Warbler ID Tips – Magnolia vs Yellow-Rumped
It’s spring migration! As warblers are passing through where you are, or the overwintering species are now in their
breeding plumage, some of these birds can be a little challenging to ID. Iconic Yellow Warblers are easy to recognize with their overall yellow body and red breast streaks. But confusion can arise with some other species – many of which seem pretty similar. Magnolia and Yellow-rumped Warblers are sometimes confusing in spring – especially when seen from the rear as both of them have yellow rumps! But they can be easily differentiated by taking a look at size, other markings and where you are seeing them.
MARKINGS: Both birds have a yellow rumps, black mask and grey head and back. But Magnolia Warblers have a fully yellow breast and throat
with black stripes and necklace, similar to Canada Warblers. They also have a particular white wing patch that looks like a little handkerchief. Yellow-rumped Warblers have a white throat and the only other yellow found on them apart from the rump may be on the sides in front of their wings, and maybe a little stripe on the tops of their heads.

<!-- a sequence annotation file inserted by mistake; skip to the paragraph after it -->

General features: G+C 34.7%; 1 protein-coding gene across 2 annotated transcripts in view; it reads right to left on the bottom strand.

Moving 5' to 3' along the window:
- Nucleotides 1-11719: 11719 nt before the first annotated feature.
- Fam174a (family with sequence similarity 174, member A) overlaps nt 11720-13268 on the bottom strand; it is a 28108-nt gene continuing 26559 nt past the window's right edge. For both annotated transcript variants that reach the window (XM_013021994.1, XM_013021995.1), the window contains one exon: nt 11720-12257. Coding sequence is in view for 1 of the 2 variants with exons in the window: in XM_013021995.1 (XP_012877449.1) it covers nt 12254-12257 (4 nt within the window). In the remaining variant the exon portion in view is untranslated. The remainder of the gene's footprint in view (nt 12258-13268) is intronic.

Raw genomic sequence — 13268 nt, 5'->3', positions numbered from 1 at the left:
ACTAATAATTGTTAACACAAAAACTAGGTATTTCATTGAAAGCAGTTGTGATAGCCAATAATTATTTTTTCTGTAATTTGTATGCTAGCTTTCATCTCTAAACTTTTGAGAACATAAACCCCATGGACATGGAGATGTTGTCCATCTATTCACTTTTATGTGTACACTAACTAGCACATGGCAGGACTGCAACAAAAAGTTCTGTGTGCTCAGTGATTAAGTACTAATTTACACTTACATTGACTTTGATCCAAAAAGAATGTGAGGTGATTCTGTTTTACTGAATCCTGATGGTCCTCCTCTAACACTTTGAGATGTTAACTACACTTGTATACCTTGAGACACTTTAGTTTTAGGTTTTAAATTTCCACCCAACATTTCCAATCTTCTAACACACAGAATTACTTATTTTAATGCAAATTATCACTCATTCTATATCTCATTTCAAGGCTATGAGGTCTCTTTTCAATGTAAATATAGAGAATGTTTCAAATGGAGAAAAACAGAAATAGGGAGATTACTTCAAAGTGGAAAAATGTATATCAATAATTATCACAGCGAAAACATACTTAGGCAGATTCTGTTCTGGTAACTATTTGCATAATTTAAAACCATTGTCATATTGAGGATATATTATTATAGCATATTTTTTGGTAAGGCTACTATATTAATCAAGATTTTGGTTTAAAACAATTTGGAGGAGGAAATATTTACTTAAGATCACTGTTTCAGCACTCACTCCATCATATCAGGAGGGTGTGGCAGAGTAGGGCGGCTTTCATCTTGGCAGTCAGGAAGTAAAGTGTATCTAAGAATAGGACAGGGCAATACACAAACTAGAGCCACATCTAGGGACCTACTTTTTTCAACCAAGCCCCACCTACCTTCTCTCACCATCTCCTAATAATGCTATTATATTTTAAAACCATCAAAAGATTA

SIZE: Yellow-rumped Warblers are fairly large and sturdy for warblers, while Magnolia Warblers are smaller.
LOCATION: If you are in the western part of the US, and see one of these birds, it is most certainly a Yellow-rumped Warbler as Magnolia Warblers are not typically seen in the far west. In the east, you may have been seeing Yellow-rumped Warblers throughout the winter as they overwinter in some parts of the US. But this breeding plumage for the male is a spring change to a stunning look. Yellow-rumps can be found in large numbers as well and will migrate in nice sized flocks.
HABITAT: Yellow-rumped Warblers are found during migration feeding madly in trees and shrubs of open forests. Magnolias on migration may be in the same locations, but their preference in summer is northern forests.